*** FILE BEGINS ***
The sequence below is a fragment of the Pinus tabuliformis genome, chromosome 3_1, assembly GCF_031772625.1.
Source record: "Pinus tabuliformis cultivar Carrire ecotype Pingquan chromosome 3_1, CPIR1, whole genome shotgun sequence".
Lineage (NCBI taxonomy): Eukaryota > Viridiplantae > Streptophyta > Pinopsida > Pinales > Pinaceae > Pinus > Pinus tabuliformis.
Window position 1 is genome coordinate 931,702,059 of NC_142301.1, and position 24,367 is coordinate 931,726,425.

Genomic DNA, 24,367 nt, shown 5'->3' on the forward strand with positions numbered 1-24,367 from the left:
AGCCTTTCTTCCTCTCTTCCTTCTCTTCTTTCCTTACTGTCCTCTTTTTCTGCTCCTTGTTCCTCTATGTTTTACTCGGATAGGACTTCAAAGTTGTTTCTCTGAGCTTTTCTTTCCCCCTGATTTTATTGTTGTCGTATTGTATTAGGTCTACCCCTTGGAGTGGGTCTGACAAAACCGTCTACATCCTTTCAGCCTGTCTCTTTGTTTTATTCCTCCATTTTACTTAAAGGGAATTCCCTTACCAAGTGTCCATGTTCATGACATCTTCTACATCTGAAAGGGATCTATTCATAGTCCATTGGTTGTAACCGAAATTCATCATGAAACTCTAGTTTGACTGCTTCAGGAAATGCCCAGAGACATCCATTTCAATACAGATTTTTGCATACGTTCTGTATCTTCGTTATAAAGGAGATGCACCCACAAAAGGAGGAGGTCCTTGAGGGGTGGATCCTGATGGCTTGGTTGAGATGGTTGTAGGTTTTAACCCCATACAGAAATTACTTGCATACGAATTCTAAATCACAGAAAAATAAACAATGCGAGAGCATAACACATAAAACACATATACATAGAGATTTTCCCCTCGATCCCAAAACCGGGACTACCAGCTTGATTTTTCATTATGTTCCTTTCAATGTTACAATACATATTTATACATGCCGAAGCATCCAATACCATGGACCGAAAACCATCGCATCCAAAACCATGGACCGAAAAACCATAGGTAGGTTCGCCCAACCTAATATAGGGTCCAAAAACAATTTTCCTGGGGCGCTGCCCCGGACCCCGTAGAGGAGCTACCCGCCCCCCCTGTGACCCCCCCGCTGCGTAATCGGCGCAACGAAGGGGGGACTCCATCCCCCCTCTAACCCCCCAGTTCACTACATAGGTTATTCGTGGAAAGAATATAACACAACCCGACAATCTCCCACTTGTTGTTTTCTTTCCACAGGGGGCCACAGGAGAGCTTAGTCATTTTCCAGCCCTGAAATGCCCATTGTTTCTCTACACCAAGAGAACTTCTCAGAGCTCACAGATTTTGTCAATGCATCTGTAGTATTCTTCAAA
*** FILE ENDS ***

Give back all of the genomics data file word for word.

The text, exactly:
The sequence below is a fragment of the Pinus tabuliformis genome, chromosome 3_1, assembly GCF_031772625.1.
Source record: "Pinus tabuliformis cultivar Carrire ecotype Pingquan chromosome 3_1, CPIR1, whole genome shotgun sequence".
Lineage (NCBI taxonomy): Eukaryota > Viridiplantae > Streptophyta > Pinopsida > Pinales > Pinaceae > Pinus > Pinus tabuliformis.
Window position 1 is genome coordinate 931,702,059 of NC_142301.1, and position 24,367 is coordinate 931,726,425.

Genomic DNA, 24,367 nt, shown 5'->3' on the forward strand with positions numbered 1-24,367 from the left:
AGCCTTTCTTCCTCTCTTCCTTCTCTTCTTTCCTTACTGTCCTCTTTTTCTGCTCCTTGTTCCTCTATGTTTTACTCGGATAGGACTTCAAAGTTGTTTCTCTGAGCTTTTCTTTCCCCCTGATTTTATTGTTGTCGTATTGTATTAGGTCTACCCCTTGGAGTGGGTCTGACAAAACCGTCTACATCCTTTCAGCCTGTCTCTTTGTTTTATTCCTCCATTTTACTTAAAGGGAATTCCCTTACCAAGTGTCCATGTTCATGACATCTTCTACATCTGAAAGGGATCTATTCATAGTCCATTGGTTGTAACCGAAATTCATCATGAAACTCTAGTTTGACTGCTTCAGGAAATGCCCAGAGACATCCATTTCAATACAGATTTTTGCATACGTTCTGTATCTTCGTTATAAAGGAGATGCACCCACAAAAGGAGGAGGTCCTTGAGGGGTGGATCCTGATGGCTTGGTTGAGATGGTTGTAGGTTTTAACCCCATACAGAAATTACTTGCATACGAATTCTAAATCACAGAAAAATAAACAATGCGAGAGCATAACACATAAAACACATATACATAGAGATTTTCCCCTCGATCCCAAAACCGGGACTACCAGCTTGATTTTTCATTATGTTCCTTTCAATGTTACAATACATATTTATACATGCCGAAGCATCCAATACCATGGACCGAAAACCATCGCATCCAAAACCATGGACCGAAAAACCATAGGTAGGTTCGCCCAACCTAATATAGGGTCCAAAAACAATTTTCCTGGGGCGCTGCCCCGGACCCCGTAGAGGAGCTACCCGCCCCCCCTGTGACCCCCCCGCTGCGTAATCGGCGCAACGAAGGGGGGACTCCATCCCCCCTCTAACCCCCCAGTTCACTACATAGGTTATTCGTGGAAAGAATATAACACAACCCGACAATCTCCCACTTGTTGTTTTCTTTCCACAGGGGGCCACAGGAGAGCTTAGTCATTTTCCAGCCCTGAAATGCCCATTGTTTCTCTACACCAAGAGAACTTCTCAGAGCTCACAGATTTTGTCAATGCATCTGTAGTATTCTTCAAA